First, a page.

In presidential races facts aren’t exactly the first casualty, but they get badly wounded. Ironically, the more scrutiny and coverage a fact receives, the more it gets obscured by deflection and counter-messaging. This is especially true for the surreal 2016 presidential election where facts, even when presented accurately, seem too incredible to believe.
But the charge that Donald Trump is racist is not a media manufactured scandal borne out of the presidential race, it’s a decades-old pattern that must be kept in mind to understand what a threat he’d be if elected president.
In 1973 Donald and his father Fred Trump were taken to court
by the Department of Justice for allegedly keeping African Americans from renting their apartment units. Superintendents wrote “C” on the applicant’s lease, standing for “colored”; Supers told prospective black clients rent was higher than it truly was, to keep them away; Black people were told there were no vacancies when really there were, a pattern which happened repeatedly with white testers sent by the government.
There are important takeaways here. One, Trump is adept in disguising his bigotry in code. Two, he manipulated the legal system to walk away from this with a relatively untainted brand by settling without admitting wrongdoing, which he accomplished by using his famously aggressive, mob-connected lawyer Roy Cohn to counter sue for $100 million dollars and grinding the court down for years.
Trump was ordered to comply with various measures to ensure no further discrimination would take place. Within three years Trump was back in court for not meeting the conditions of the settlement. The department of justice said “racially discriminatory conduct by Trump agents has occurred with such frequency that it has created a substantial impediment to the full enjoyment of equal opportunity”.
Trump still believes in things long after they’ve been debunked. It’s like he’d rather be factually wrong than politically correct.
In 1989, five African American youth were wrongfully charged with the assault and rape of a white woman in Central Park in one of the most widely-publicised trials of the 1980s. It was a textbook “trial by media”, inflamed by non-other than Donald Trump
, who took out full-page ads in four NYC newspapers, at his own expense, calling to “Bring back the death penalty”. Documentaries and testimony makes it clear this trial was about race, not evidence.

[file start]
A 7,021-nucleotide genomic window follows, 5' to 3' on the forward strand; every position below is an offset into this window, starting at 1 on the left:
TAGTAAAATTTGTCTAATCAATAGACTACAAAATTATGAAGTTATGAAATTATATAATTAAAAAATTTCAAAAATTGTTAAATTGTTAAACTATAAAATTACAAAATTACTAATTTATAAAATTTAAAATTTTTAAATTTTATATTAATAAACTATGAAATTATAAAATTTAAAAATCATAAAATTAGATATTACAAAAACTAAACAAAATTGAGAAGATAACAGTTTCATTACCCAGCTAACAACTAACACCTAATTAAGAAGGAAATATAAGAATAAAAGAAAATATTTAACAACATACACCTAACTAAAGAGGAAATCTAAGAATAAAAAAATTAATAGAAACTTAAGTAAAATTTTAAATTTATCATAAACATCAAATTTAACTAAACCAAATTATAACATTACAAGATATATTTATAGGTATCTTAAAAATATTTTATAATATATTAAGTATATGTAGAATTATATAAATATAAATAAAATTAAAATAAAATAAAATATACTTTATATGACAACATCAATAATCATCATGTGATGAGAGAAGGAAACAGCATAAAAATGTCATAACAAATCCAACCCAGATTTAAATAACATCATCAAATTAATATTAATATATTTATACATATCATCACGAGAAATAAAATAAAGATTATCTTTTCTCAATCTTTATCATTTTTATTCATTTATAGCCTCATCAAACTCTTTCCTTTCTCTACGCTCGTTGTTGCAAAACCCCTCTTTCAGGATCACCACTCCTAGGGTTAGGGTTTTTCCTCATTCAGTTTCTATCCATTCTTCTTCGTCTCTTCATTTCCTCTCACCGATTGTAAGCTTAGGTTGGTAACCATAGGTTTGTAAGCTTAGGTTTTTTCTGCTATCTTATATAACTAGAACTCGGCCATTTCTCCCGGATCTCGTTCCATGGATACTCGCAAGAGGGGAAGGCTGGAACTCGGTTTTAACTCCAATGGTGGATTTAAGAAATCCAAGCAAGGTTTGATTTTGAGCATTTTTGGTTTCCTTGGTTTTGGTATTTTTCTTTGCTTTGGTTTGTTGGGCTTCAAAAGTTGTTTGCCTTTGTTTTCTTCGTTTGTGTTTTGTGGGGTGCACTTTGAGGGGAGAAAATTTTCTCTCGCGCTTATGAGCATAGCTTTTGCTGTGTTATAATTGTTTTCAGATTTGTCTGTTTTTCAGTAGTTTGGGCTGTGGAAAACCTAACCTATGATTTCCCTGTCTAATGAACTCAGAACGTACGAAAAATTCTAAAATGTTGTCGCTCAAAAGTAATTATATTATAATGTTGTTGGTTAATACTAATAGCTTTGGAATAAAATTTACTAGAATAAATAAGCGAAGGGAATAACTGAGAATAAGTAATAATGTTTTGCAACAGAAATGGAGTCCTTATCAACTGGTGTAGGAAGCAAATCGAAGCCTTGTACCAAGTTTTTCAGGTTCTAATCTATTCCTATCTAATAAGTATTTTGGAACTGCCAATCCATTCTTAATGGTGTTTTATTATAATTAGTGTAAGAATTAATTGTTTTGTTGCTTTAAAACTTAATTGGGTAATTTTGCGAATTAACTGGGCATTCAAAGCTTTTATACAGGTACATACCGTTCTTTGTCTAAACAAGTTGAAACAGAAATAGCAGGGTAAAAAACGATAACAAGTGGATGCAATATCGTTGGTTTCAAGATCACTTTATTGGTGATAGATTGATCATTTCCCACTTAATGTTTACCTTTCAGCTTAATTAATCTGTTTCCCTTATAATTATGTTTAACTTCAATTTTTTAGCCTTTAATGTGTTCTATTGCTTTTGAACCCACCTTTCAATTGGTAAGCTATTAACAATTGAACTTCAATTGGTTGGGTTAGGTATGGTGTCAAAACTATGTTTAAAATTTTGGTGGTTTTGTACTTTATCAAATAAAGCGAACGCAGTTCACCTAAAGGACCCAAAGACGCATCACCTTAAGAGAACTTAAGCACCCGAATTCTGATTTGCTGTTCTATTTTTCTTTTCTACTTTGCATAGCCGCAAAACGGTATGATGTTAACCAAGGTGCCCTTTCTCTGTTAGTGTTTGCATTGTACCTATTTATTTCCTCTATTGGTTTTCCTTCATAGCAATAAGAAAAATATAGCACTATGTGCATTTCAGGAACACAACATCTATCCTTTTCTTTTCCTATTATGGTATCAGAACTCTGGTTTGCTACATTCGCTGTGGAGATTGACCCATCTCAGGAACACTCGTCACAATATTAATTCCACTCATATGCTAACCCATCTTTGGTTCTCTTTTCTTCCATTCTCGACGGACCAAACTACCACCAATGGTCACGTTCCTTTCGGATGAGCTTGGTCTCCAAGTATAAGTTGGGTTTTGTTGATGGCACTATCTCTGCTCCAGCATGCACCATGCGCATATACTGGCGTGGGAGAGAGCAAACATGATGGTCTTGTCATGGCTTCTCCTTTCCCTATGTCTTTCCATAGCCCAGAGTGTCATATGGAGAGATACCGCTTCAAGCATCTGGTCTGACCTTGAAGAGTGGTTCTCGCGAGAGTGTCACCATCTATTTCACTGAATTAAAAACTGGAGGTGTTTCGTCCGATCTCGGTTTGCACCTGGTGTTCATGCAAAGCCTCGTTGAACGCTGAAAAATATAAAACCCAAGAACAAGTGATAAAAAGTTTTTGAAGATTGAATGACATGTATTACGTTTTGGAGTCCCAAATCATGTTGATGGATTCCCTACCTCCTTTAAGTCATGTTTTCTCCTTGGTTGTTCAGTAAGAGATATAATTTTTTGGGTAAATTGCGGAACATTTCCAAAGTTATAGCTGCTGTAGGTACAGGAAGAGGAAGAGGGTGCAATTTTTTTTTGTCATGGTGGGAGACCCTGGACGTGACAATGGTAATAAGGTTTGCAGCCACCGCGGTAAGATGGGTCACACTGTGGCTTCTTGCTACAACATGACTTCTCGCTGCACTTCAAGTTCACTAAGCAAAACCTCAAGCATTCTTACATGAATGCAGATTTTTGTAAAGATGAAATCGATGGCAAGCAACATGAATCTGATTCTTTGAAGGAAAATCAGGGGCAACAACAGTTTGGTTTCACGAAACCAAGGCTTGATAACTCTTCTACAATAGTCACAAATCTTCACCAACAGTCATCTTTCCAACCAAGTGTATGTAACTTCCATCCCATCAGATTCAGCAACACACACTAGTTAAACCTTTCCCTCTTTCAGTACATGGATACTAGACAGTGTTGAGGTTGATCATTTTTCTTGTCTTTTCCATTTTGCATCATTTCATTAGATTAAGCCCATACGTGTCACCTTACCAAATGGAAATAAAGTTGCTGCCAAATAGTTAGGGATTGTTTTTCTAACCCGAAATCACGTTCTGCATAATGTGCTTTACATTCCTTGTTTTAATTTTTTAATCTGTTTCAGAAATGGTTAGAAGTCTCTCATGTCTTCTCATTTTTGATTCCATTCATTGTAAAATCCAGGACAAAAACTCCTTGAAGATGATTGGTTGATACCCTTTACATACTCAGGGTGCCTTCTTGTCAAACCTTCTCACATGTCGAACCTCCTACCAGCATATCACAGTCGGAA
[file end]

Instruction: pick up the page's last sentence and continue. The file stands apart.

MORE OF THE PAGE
Years after the five were released from jail after being exonerated by DNA evidence, when it was proved beyond a shadow of a doubt that Trump had called for five innocent people to die, he still has not apologised or expressed regret. Just the opposite:
This pattern repeats itself today:
Trump retweeted crime statistics that weren’t simply false, or even grossly and dangerously so, but easily disprovable.
The source he cited isn’t just dubious, it literally does not exist. Any journalist, or any normal person, would be humiliated to learn they publicly cited a bona fide bogus source. The logical response would be to either get a credible statistic to support the same conclusion, or, in the absence of that, change the conclusion and apologise. This particular instance is especially egregious because the false data supports the dangerous and patently untrue narrative that African Americans pose a fatal threat to white people, a narrative which seems to be used to justify systemic racism.
The internet is full of listicles
about Trump’s prejudice on the campaign trail, but I want to emphasise the nature of it rather than the volume. No amount of proof changes his mind. Trump still believes in things long after they’ve been debunked. It’s like he’d rather be factually wrong than politically correct.
Remember, Trump’s fluency in racial code (“dog whistling”) allows him to be racist while, in a strictly technical and superficial sense, denying that he’s racist; Maybe a court didn’t force him to admit wrongdoing, but could anybody confidently say Trump wasn’t, and isn’t, deeply and unrepentantly prejudiced?
Reading between the lines, insofar as it’s necessary to, is a matter of watching the violence at his rallies
, listening as he himself threatens to beat up Black Lives Matter
protestors, and exploring the growing alt-right
world he’s inspiring.
But lately Trump has pretended to care about African Americans. “What the hell do you have to lose?” is what he said of them, to a room full of white people. This statement may as well be preceded by “everybody knows I don’t care about black people, but…”. African Americans get this: Polls
show their support of Trump is somewhere between three and zero per cent. “Dividing America” doesn’t begin to describe Trump—his supporters include North Korea
, and various people affiliated with the Ku Klux Klan
Yet polls (like all of them, possibly flawed) put Trump near Clinton. Trump's very real and very dangerous bigotry is corrosive. There will be jokes every time he says something outrageous, and Trump-Fatigue makes people tune him out altogether. But remember, If Trump becomes president, both official and unofficial and legal and physical violence will be perpetrated against minority communities.
The election should be about a range of important, complicated matters, but the pathetic and depressing fact is all other considerations are moot: Trump's toxicity alone makes him simply unelectable.